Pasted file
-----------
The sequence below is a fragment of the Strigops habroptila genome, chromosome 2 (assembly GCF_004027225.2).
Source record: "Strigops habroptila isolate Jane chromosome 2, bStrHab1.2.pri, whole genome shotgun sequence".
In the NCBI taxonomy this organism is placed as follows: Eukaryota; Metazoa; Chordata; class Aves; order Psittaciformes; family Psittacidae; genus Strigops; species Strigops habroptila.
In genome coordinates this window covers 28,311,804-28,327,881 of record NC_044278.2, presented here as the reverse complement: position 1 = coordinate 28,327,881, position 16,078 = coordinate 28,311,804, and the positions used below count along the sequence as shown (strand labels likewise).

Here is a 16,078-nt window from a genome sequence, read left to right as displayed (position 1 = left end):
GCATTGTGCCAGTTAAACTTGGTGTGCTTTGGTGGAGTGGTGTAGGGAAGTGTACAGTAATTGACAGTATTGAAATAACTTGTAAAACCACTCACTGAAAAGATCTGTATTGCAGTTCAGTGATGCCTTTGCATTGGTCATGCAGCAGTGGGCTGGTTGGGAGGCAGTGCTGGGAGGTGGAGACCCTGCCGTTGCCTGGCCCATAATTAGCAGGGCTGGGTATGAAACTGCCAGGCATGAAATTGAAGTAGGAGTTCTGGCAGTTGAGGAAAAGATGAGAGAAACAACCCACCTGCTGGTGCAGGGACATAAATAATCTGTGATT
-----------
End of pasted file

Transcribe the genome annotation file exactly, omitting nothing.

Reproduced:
The sequence below is a fragment of the Strigops habroptila genome, chromosome 2 (assembly GCF_004027225.2).
Source record: "Strigops habroptila isolate Jane chromosome 2, bStrHab1.2.pri, whole genome shotgun sequence".
In the NCBI taxonomy this organism is placed as follows: Eukaryota; Metazoa; Chordata; class Aves; order Psittaciformes; family Psittacidae; genus Strigops; species Strigops habroptila.
In genome coordinates this window covers 28,311,804-28,327,881 of record NC_044278.2, presented here as the reverse complement: position 1 = coordinate 28,327,881, position 16,078 = coordinate 28,311,804, and the positions used below count along the sequence as shown (strand labels likewise).

Here is a 16,078-nt window from a genome sequence, read left to right as displayed (position 1 = left end):
GCATTGTGCCAGTTAAACTTGGTGTGCTTTGGTGGAGTGGTGTAGGGAAGTGTACAGTAATTGACAGTATTGAAATAACTTGTAAAACCACTCACTGAAAAGATCTGTATTGCAGTTCAGTGATGCCTTTGCATTGGTCATGCAGCAGTGGGCTGGTTGGGAGGCAGTGCTGGGAGGTGGAGACCCTGCCGTTGCCTGGCCCATAATTAGCAGGGCTGGGTATGAAACTGCCAGGCATGAAATTGAAGTAGGAGTTCTGGCAGTTGAGGAAAAGATGAGAGAAACAACCCACCTGCTGGTGCAGGGACATAAATAATCTGTGATT